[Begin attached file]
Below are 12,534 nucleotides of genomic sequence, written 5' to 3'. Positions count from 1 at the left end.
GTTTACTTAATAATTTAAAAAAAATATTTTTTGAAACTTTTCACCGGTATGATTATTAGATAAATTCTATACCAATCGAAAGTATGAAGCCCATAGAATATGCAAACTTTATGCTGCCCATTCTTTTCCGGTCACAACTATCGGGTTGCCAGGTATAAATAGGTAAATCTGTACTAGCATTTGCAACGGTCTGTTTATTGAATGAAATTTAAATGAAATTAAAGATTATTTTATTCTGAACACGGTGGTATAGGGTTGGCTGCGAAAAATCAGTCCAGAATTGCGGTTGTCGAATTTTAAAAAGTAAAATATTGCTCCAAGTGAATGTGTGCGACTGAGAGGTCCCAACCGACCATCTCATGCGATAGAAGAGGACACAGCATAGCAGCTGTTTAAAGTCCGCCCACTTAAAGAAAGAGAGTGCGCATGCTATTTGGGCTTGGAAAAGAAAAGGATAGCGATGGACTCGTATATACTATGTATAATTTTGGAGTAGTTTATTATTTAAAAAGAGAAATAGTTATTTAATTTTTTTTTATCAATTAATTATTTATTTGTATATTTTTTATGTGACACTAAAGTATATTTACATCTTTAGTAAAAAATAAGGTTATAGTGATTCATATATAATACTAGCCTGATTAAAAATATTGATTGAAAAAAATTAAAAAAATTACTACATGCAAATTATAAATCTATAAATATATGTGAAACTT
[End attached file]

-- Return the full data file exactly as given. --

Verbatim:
Below are 12,534 nucleotides of genomic sequence, written 5' to 3'. Positions count from 1 at the left end.
GTTTACTTAATAATTTAAAAAAAATATTTTTTGAAACTTTTCACCGGTATGATTATTAGATAAATTCTATACCAATCGAAAGTATGAAGCCCATAGAATATGCAAACTTTATGCTGCCCATTCTTTTCCGGTCACAACTATCGGGTTGCCAGGTATAAATAGGTAAATCTGTACTAGCATTTGCAACGGTCTGTTTATTGAATGAAATTTAAATGAAATTAAAGATTATTTTATTCTGAACACGGTGGTATAGGGTTGGCTGCGAAAAATCAGTCCAGAATTGCGGTTGTCGAATTTTAAAAAGTAAAATATTGCTCCAAGTGAATGTGTGCGACTGAGAGGTCCCAACCGACCATCTCATGCGATAGAAGAGGACACAGCATAGCAGCTGTTTAAAGTCCGCCCACTTAAAGAAAGAGAGTGCGCATGCTATTTGGGCTTGGAAAAGAAAAGGATAGCGATGGACTCGTATATACTATGTATAATTTTGGAGTAGTTTATTATTTAAAAAGAGAAATAGTTATTTAATTTTTTTTTATCAATTAATTATTTATTTGTATATTTTTTATGTGACACTAAAGTATATTTACATCTTTAGTAAAAAATAAGGTTATAGTGATTCATATATAATACTAGCCTGATTAAAAATATTGATTGAAAAAAATTAAAAAAATTACTACATGCAAATTATAAATCTATAAATATATGTGAAACTT